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Calgary cop, who lost his legs to influenza, hopes to walk again

CALGARY – Const. Jason Bramham has been with the Calgary Police Service for nine years and was on duty until February when he was hospitalized with a serious infection.

As a result, both of his legs were amputated.

“I keep saying I can’t describe it, it was like the worst feeling in my life,” said Bramham from the hospital.

Bramham collapsed his home in February and doctors discovered he had contracted a strain of H1N9.

“The last thing I remember was when a doctor said to me, ‘You are in good hands, we will do what we can for you.'”

He was in a medically induced coma for about two weeks and underwent multiple open heart surgeries. He lost his legs to poor blood flow, and his heart was beating harder to stay alive.

He was put on the heart and kidney transplant list but did not need any new organs due to his recovery.

“The biggest challenge, to be honest, is the mental one,” said Bramham. “It’s very difficult for me when my body is basically broken.”

(Delivered)

Bramham, 42, is an avid hiker and was part of a Patrol Response Team (PRT) for the Calgary Police Service.

“On my days off, I would be somewhere in Kananaskis to explore a mountain and get to the peaks,” he said.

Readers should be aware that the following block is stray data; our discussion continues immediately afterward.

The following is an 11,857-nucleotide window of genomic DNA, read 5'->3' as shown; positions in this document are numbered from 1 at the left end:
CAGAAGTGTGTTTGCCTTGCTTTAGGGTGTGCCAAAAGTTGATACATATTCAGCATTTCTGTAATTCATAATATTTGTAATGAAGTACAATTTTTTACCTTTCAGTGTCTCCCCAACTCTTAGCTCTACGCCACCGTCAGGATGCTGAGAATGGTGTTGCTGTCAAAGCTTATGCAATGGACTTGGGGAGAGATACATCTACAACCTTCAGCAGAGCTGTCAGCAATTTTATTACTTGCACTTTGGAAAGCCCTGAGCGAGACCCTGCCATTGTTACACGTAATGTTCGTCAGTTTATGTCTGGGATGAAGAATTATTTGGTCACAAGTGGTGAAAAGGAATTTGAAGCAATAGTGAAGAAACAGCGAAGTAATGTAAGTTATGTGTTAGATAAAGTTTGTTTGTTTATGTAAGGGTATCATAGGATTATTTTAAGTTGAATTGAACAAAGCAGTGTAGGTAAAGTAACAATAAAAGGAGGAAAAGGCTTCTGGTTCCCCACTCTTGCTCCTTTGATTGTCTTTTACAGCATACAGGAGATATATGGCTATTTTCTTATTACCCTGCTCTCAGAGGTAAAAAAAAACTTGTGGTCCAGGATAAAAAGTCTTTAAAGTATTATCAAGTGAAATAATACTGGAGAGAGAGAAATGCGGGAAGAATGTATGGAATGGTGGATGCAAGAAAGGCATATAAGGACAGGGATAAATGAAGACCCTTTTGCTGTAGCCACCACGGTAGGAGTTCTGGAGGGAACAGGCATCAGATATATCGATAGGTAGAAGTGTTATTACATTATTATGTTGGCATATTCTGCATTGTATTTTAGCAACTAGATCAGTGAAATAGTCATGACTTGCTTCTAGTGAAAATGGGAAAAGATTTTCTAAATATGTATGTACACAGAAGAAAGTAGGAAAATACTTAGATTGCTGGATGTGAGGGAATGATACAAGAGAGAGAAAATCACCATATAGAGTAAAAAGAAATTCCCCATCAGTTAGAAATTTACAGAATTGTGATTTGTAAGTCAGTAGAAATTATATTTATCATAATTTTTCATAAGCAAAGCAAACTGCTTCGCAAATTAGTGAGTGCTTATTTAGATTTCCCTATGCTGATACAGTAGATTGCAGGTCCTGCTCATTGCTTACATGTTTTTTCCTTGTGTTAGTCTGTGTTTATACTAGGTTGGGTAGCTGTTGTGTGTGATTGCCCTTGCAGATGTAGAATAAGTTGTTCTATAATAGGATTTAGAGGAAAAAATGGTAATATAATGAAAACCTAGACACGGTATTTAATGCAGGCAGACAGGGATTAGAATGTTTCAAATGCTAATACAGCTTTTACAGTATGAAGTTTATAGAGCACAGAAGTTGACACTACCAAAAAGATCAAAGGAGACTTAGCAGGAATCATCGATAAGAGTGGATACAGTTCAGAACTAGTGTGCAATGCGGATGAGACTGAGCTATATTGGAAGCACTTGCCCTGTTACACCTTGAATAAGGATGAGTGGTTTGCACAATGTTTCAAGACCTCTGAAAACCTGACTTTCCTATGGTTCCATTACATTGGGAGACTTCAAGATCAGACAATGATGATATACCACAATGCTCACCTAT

After both legs were amputated, friends gathered to raise money so Bramham could secure a prosthetic right leg.

“We honestly didn’t know if he would survive,” said colleague and friend Gavin Sather, who launched a GoFundMe campaign for Bramham.

The campaign was a huge success, covering the cost of his prosthetic leg of $ 50,000 in just over two weeks.

Bramham says he has no words to describe the community support.

“It’s also getting support from people like my friends, family, and even complete strangers,” he said.

Sather says he doesn’t want his friend crippled with debt while he tries to leave.

“It’s inspiring to see someone who has been through as much as they have and who wants to have their normal life back,” said Sather.

Bramham says he hopes to be back in the service, albeit in a different capacity.

He says he will be fitted out for a full denture for his right leg since it was amputated above the knee.

His left leg was amputated below the knee, something he still has not come to terms with.

“That part is still difficult for me to accept,” he said.

Bramham says he plans to continue his rehabilitation and hopes to be back on a mountain soon.

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